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How would I be able to prove this question:

Let $x$ and $y$ be linearly independent elements of a vector space $V$. Show that $u = ax+by$ and $v=cx+dy$ are linearly independent if and only if $ad-bc$ does not equal $0$.

I know that $u$ and $v$ are linear combinations of $V$ which will make them span $V$. Also, if the determinant is equal to $0$ then it will be a singular matrix and if it is singular then it will have free variables which will make it dependent, but how can I show this mathematically?

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Why do you say that $u$ and $v$ span $V$? $V$ could be $100$-dimensional. Step 1 of learning how to write mathematics is being careful with the meanings of your words. – Erick Wong Sep 22 '12 at 23:15
Opps, you are right. I am sorry for that! Thank you for clarifying. – Q.matin Sep 22 '12 at 23:23
up vote 5 down vote accepted

You don’t have any reason to think that $x$ and $y$ span $V$: all you know is that they are linearly independent. The dimension of $V$ might well be greater than $2$, in which case no two-element subset of $V$ will span $V$, though many will be linearly independent.

You have two things to show:

  1. If $ad-bc\ne0$, then $u$ and $v$ are linearly independent.
  2. If $u$ and $v$ are linearly independent, then $ad-bc\ne0$.

It’s probably easiest to prove (1) by proving the contrapositive: if $u$ and $v$ are linearly dependent, then $ad-bc=0$. That’s because the assumption of linear dependence gives you something very concrete to work with: if $u$ and $v$ are linearly dependent, there are scalars $\alpha$ and $\beta$, at least one of which is non-zero, such that $\alpha u+\beta v=0$. Now write this out in terms of $x$ and $y$:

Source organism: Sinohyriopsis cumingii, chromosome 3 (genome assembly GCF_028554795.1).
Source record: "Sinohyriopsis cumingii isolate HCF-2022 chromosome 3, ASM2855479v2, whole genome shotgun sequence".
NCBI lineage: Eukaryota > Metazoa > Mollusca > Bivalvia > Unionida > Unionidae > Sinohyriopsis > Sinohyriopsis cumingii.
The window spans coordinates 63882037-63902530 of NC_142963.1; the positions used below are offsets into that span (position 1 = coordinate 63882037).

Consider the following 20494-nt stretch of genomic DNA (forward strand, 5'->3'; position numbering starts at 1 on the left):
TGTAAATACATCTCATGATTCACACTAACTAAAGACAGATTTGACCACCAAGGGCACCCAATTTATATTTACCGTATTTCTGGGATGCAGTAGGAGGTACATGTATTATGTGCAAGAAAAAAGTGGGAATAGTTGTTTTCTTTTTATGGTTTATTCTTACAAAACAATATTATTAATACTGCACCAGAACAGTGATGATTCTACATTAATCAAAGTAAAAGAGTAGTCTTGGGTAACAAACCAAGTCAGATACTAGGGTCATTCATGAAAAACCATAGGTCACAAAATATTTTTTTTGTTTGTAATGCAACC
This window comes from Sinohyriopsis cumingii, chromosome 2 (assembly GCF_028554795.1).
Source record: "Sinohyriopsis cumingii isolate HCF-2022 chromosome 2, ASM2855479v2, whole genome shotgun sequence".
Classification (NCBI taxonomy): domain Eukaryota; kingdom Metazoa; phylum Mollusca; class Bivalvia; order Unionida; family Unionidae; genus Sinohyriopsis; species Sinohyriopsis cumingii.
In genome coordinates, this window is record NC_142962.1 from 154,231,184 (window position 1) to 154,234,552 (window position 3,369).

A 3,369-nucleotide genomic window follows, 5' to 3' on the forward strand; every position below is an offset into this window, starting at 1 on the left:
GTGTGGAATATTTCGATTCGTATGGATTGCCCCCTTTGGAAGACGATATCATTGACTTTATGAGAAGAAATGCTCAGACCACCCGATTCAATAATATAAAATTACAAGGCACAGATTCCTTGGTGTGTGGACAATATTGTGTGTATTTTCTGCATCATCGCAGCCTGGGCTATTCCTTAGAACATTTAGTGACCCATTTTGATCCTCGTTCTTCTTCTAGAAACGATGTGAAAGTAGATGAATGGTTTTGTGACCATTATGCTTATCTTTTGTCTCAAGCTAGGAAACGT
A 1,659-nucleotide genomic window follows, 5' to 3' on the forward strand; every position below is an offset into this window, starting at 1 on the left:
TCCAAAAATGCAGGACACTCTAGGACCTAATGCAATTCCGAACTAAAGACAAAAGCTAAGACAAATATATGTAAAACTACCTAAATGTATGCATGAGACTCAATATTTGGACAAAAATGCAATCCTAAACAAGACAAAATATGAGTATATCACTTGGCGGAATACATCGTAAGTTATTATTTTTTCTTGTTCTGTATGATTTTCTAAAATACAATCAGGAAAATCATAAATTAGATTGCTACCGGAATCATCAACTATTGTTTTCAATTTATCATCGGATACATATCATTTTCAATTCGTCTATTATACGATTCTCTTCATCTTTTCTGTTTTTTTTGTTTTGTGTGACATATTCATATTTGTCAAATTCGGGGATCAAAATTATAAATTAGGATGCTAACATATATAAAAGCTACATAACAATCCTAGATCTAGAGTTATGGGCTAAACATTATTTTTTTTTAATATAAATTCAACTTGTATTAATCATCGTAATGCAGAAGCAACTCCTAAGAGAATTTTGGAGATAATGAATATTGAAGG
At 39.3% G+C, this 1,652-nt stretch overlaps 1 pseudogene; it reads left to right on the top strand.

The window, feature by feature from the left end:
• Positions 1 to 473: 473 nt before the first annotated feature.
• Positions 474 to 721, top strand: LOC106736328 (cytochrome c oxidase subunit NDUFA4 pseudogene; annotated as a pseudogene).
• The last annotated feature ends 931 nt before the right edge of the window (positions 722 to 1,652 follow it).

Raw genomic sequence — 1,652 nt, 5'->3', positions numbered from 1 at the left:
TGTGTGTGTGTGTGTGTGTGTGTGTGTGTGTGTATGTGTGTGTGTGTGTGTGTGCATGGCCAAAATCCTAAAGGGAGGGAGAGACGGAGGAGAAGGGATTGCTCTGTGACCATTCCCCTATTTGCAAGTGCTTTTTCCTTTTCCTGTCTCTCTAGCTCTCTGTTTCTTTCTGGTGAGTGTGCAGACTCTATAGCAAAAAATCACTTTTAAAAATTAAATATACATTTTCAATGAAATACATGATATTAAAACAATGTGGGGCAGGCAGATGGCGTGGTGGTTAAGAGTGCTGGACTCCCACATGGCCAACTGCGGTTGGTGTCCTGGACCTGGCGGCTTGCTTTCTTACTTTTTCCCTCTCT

Collect the $x$ and $y$ terms on the lefthand side:

$$(\alpha a+\beta c)x+(\alpha b+\beta d)y=0\;.$$

By hypothesis $x$ and $y$ are linearly independent, so

$$\left\{\begin{align*} &\alpha a+\beta c=0\\ &\alpha b+\beta d=0\;. \end{align*}\right.$$

This says that $\begin{bmatrix}\alpha\\\beta\end{bmatrix}$ is a non-zero solution to the equation


what does that tell you about $\det\begin{bmatrix}a&b\\c&d\end{bmatrix}$ and hence about $ad-bc$?

To prove (2), again go for the contrapositive: if $ad-bc=0$, then $u$ and $v$ are linearly dependent. You can pretty much just reverse the reasoning in the argument that I outlined for (1).

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Beautiful, thank you very much. I understand now thanks to your help!!! – Q.matin Sep 22 '12 at 23:34

For one direction, suppose $ad-bc \ne 0$, and suppose $\lambda, \mu \in \mathbb{R}$ satisfy $$\lambda u + \mu v = 0$$ Show that this implies that $\lambda = \mu = 0$, and hence that $u$ and $v$ are linearly independent.

For the other direction, suppose $ad-bc = 0$ and find nonzero $\lambda, \mu$ satisfying the above equation.

Post in the comments if you need more help.

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I am going to replace your lambda and mu with i and j respectively because I don't know how to write that here. So, I got iu+jv=0 which implies that iu=-jv then if we replace iu we get that -jv+jv=0 and if we factor out j we get that j(v-v)=0 thus j(0)=0 -> j=0. Is that right? – Q.matin Sep 22 '12 at 23:27
Absolutely not; $\mu \cdot 0 = 0$ for any $\mu$ so it certainly doesn't imply $\mu = 0$. You need to write $u$ and $v$ in the above equation in terms of $x$ and $y$, and collect terms. Then use the raw definition of linear independence of $x$ and $y$. – Clive Newstead Sep 22 '12 at 23:29
I am going to go out for a jog to clear my head because that is a stupid mistake I made. Brian above provided me a detailed instruction so I understand now. But still thank you a lot Clive! – Q.matin Sep 22 '12 at 23:36

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